3. I comment on your blogs pretty often, but I dont really think you take anything I type too seriously (than you would if I was an Atheist), which is funny cause I try to take things you type seriously. But it seems like most of the time you just want to give the middle finger to people who have faith. I dont understand why. I dont feel the same way towards people who aren’t Christians. I dont say they are dumb or illogical?

    It just seems ironic to me that many get on Christians for being so judgmental and hateful, yet I get that feeling from others on the opposite sides towards Christians. They say if Christians knew them or would try to get to know them, they would see they are people. I agree and would counter most Christians are the same way. I think the media makes a lot of this out to be a fight to sell news but the truth is most people are not hateful and are not your enemy.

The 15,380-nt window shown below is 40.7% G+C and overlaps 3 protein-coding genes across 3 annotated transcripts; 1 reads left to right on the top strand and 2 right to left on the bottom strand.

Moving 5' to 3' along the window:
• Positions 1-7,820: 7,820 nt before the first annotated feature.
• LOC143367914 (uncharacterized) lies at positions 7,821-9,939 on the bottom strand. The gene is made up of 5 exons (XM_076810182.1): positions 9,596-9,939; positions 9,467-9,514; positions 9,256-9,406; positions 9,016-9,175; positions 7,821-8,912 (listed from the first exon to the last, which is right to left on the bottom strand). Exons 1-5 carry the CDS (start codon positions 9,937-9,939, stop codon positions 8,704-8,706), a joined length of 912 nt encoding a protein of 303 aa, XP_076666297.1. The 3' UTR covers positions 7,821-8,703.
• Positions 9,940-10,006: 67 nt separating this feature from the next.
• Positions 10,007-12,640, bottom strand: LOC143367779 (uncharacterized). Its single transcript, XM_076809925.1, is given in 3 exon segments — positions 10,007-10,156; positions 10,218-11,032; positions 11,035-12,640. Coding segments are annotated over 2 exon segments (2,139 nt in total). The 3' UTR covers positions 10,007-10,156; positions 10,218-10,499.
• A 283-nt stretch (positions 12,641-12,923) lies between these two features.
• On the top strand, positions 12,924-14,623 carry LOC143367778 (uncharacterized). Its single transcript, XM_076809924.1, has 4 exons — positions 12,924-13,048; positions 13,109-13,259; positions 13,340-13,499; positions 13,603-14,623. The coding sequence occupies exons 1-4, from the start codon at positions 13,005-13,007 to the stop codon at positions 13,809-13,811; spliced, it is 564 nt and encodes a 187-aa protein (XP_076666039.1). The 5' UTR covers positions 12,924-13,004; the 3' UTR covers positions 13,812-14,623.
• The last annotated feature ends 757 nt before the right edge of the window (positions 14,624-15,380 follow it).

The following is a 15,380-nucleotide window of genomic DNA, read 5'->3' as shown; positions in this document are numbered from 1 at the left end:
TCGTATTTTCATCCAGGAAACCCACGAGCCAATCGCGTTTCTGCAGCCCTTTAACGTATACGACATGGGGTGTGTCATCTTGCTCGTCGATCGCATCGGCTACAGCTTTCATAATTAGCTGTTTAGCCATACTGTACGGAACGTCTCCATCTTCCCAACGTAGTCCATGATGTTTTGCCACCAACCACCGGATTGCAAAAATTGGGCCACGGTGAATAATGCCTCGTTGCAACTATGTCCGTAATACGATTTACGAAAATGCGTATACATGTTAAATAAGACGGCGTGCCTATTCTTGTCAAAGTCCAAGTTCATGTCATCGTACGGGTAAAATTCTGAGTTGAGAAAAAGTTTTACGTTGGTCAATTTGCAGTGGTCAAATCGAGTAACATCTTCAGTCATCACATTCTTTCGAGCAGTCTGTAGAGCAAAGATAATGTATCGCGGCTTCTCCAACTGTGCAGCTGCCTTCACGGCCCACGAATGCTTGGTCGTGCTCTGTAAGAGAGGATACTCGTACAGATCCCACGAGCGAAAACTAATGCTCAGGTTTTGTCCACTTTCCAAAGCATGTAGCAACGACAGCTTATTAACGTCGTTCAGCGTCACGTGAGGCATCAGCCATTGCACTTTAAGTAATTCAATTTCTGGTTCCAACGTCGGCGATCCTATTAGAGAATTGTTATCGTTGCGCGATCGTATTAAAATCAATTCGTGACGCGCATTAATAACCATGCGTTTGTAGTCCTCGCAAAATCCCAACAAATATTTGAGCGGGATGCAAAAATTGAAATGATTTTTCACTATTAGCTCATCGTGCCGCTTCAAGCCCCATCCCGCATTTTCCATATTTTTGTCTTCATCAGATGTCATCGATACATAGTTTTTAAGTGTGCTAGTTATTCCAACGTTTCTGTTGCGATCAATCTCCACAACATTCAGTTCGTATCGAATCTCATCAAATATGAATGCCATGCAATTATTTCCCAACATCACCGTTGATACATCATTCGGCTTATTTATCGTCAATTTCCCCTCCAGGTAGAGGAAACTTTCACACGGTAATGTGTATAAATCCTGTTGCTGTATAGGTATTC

I mean, lets be honest, when Christians comment on your blog, you are going to just think they are illogical… but to them, you are not logical either, because you both have different worldviews. Why is yours right and his is wrong? Because of science? Because of reason? I know plenty of religious people who believe in science.

    I know plenty of religious people who came to belief from reason and/or science, so the how science vs. faith is not really a competition, it is more of a spectrum, the explained to the unexplained, pure fact and detail to pure faith and no detail. Thus, those who do not have faith are more inclined toward one side and those who have faith and dont care for science are closer to the other end, but I would postulate that neither the scientist nor the person who has faith is purely separate or broken from this spectrum.

  4. I think I follow along the same lines as Daniel B. – complete blind faith is a far end of the religious spectrum. Complete need for absolute proof is at the other end. Most people fall in between.